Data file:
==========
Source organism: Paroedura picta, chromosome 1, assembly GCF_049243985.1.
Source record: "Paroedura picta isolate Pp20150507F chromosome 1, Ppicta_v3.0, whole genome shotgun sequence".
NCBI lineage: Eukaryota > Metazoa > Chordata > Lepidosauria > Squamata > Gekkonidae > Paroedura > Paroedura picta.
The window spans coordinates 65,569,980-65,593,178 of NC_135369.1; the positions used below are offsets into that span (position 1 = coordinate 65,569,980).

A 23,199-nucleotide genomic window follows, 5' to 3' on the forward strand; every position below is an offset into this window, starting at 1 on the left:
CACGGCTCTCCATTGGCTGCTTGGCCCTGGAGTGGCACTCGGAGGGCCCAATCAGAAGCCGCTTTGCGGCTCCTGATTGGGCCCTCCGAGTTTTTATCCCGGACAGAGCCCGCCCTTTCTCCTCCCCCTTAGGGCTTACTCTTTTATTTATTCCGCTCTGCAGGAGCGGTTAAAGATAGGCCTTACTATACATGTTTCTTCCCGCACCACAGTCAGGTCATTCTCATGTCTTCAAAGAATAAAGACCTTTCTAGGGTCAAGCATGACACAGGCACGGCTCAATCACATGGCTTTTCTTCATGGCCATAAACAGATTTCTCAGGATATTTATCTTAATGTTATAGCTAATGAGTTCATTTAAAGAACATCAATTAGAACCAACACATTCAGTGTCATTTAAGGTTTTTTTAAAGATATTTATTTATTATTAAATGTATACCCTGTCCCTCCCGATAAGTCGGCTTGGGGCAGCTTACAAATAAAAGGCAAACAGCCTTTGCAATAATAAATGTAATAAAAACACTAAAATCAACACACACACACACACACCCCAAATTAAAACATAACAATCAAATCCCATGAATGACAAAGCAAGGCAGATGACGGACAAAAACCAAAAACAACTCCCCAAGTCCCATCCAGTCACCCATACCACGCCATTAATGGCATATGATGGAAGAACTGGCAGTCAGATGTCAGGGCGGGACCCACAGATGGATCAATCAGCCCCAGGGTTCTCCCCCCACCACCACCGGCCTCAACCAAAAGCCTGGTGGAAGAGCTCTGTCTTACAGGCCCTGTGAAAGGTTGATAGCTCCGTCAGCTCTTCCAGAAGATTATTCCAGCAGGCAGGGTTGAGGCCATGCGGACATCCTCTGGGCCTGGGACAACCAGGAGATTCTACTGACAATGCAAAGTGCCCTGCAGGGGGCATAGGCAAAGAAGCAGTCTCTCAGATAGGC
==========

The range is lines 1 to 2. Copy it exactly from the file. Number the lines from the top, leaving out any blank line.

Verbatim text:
Source organism: Paroedura picta, chromosome 1, assembly GCF_049243985.1.
Source record: "Paroedura picta isolate Pp20150507F chromosome 1, Ppicta_v3.0, whole genome shotgun sequence".